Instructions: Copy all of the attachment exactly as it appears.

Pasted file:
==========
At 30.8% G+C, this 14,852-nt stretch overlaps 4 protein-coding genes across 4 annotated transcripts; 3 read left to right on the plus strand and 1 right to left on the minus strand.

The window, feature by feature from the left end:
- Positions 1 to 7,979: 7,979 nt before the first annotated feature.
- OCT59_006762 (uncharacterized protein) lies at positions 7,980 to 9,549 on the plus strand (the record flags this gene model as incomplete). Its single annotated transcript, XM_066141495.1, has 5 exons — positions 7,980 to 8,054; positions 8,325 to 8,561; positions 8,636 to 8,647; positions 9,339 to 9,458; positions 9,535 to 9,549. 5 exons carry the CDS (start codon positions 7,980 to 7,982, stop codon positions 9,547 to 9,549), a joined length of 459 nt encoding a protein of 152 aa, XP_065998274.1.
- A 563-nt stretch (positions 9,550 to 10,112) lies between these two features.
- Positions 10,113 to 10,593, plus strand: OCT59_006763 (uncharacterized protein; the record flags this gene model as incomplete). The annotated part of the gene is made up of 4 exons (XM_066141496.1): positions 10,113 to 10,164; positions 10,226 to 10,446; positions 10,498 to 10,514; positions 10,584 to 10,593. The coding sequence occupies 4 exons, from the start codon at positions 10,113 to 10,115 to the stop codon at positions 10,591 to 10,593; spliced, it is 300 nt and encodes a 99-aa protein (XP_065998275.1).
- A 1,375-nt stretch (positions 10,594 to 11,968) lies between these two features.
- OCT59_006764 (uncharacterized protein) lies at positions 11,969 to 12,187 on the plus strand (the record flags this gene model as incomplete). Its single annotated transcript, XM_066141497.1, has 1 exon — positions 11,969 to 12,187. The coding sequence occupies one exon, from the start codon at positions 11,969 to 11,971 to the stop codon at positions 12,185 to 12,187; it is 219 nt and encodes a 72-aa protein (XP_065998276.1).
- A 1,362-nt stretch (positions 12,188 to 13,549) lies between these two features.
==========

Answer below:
At 30.8% G+C, this 14,852-nt stretch overlaps 4 protein-coding genes across 4 annotated transcripts; 3 read left to right on the plus strand and 1 right to left on the minus strand.

The window, feature by feature from the left end:
- Positions 1 to 7,979: 7,979 nt before the first annotated feature.
- OCT59_006762 (uncharacterized protein) lies at positions 7,980 to 9,549 on the plus strand (the record flags this gene model as incomplete). Its single annotated transcript, XM_066141495.1, has 5 exons — positions 7,980 to 8,054; positions 8,325 to 8,561; positions 8,636 to 8,647; positions 9,339 to 9,458; positions 9,535 to 9,549. 5 exons carry the CDS (start codon positions 7,980 to 7,982, stop codon positions 9,547 to 9,549), a joined length of 459 nt encoding a protein of 152 aa, XP_065998274.1.
- A 563-nt stretch (positions 9,550 to 10,112) lies between these two features.
- Positions 10,113 to 10,593, plus strand: OCT59_006763 (uncharacterized protein; the record flags this gene model as incomplete). The annotated part of the gene is made up of 4 exons (XM_066141496.1): positions 10,113 to 10,164; positions 10,226 to 10,446; positions 10,498 to 10,514; positions 10,584 to 10,593. The coding sequence occupies 4 exons, from the start codon at positions 10,113 to 10,115 to the stop codon at positions 10,591 to 10,593; spliced, it is 300 nt and encodes a 99-aa protein (XP_065998275.1).
- A 1,375-nt stretch (positions 10,594 to 11,968) lies between these two features.
- OCT59_006764 (uncharacterized protein) lies at positions 11,969 to 12,187 on the plus strand (the record flags this gene model as incomplete). Its single annotated transcript, XM_066141497.1, has 1 exon — positions 11,969 to 12,187. The coding sequence occupies one exon, from the start codon at positions 11,969 to 11,971 to the stop codon at positions 12,185 to 12,187; it is 219 nt and encodes a 72-aa protein (XP_065998276.1).
- A 1,362-nt stretch (positions 12,188 to 13,549) lies between these two features.